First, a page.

NancyHaley2“The next four days I never had an opportunity to talk with him again, and I was on pins and needles wondering if he meant it. Then a mutual friend called me and set up a meeting in Los Angeles for a few days later. I showed up at Clint’s business manager’s office, and both Clint and his manager were dressed from head to toe in Sport Haley clothing. I couldn’t believe my eyes!” Nancy HaleyEven Eastwood’s manager was amazed. “Clint was 67 years old, and he had never before promoted a product. He asked him why he would want to do this, and Clint answered, ‘I have confidence in Nancy. She built Sport Haley, and she can do this. I want to do this with her,’” recalls Haley. Five months later, a contract was finalized. “One of the big obstacles was compliance. If you recall, Kathie Lee Gifford had recently put her name on a clothing line, and there were huge problems with child labor that we did not want to face. So from the outset, we established very strict quality and compliance rules for our company,” Haley says.

The two partners invested equally in the business, then assembled 100 investors through a private offering. In its first year, Tehama realized $7.5 million in sales. Today, just 10 years after it began, Tehama is doing just shy of $50 million in sales, a fairy-tale story by any standard. “I think there were two reasons behind our fast success,” Haley says. “First, it had been a very short time, just one year, since I’d left the industry, and people knew and trusted me and my ability to offer highquality, good design. Also, having Clint as a partner brought an immediate recognition to the line.” A few years ago, companies such as Nautica, DKNY and Calvin Klein approached Tehama to license their names on the clothing. In the end, the company chose IZOD, which had recently broken off from Lacoste.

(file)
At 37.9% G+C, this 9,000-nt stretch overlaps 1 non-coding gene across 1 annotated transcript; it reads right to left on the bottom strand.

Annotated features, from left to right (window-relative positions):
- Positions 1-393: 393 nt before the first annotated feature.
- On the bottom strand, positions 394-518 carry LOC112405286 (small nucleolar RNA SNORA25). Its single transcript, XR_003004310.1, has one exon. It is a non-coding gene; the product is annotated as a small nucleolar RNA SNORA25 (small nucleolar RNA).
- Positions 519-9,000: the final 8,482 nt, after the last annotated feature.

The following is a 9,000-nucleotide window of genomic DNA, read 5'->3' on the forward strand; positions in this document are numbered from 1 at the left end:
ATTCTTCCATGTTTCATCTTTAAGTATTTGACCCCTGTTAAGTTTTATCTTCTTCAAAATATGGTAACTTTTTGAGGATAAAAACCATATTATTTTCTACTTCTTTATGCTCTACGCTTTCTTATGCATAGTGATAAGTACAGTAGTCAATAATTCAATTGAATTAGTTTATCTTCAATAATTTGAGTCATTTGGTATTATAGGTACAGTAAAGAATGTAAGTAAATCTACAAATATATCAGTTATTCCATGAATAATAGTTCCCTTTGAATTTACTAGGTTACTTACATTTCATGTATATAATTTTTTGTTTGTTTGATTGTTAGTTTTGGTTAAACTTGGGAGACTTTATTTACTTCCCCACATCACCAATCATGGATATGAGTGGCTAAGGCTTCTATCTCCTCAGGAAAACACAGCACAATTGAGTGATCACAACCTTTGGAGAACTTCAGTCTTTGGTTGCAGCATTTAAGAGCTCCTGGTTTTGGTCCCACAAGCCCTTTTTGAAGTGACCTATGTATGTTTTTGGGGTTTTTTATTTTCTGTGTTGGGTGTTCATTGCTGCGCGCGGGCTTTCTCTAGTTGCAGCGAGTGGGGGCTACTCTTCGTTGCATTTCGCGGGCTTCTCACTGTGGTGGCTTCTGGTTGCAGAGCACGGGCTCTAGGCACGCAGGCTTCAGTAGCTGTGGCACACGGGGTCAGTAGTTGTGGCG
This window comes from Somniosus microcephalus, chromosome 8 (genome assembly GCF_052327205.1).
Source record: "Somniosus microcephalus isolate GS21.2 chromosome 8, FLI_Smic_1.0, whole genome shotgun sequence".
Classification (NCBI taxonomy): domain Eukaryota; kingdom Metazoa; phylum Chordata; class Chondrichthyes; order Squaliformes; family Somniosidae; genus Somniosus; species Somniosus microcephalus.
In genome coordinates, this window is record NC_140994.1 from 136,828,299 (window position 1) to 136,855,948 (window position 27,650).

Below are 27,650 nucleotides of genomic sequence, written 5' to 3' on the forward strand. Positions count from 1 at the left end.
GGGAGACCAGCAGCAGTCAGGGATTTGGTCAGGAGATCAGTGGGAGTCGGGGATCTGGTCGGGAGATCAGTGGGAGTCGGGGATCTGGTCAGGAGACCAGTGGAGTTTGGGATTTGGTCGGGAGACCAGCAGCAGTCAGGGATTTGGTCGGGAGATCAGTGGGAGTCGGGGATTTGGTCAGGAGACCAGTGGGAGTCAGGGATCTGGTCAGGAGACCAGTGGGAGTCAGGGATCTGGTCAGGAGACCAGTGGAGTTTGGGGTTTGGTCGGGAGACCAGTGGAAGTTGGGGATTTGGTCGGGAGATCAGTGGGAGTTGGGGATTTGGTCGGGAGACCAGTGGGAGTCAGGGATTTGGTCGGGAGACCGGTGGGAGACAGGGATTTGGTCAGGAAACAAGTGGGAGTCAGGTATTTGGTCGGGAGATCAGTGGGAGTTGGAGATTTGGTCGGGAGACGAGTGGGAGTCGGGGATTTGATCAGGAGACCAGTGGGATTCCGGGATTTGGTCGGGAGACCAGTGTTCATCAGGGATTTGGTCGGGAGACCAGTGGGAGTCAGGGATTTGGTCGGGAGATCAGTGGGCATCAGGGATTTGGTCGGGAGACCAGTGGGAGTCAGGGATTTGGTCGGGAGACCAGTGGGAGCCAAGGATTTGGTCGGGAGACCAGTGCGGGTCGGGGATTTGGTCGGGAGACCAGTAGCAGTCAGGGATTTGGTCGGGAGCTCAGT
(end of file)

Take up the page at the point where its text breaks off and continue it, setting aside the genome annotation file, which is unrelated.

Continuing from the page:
“We had the luxury of choosing whom we wanted to do business with, and we had a big advantage over bigbox retailers, who had tried and failed to make a profit in the retail golf arena. We can go to these customers, take their orders, and give them what they need,” explains Haley. Today, Tehama has upward of 4,000 accounts, including big retailers such as Nordstrom and Macy’s, country clubs and smaller retail boutiques. In addition to being able to fill small orders very quickly, Tehama offers in-house embroidery, so clothing can display the name of a particular country club. Haley staffs a large design team and approves all designs before they make it to market. She keeps a strict eye on fashion trends and is careful to ensure the IZOD brand remains distinct and separate from the Tehama look. In an effort to remain a step ahead of the industry, Tehama recently unveiled its Hang ‘Em Dry line (a takeoff on Eastwood’s Hang ‘Em High), a green concept designed to appeal to environmentalists and the younger market. The clothing is manufactured from carbon extruded from coconut shells.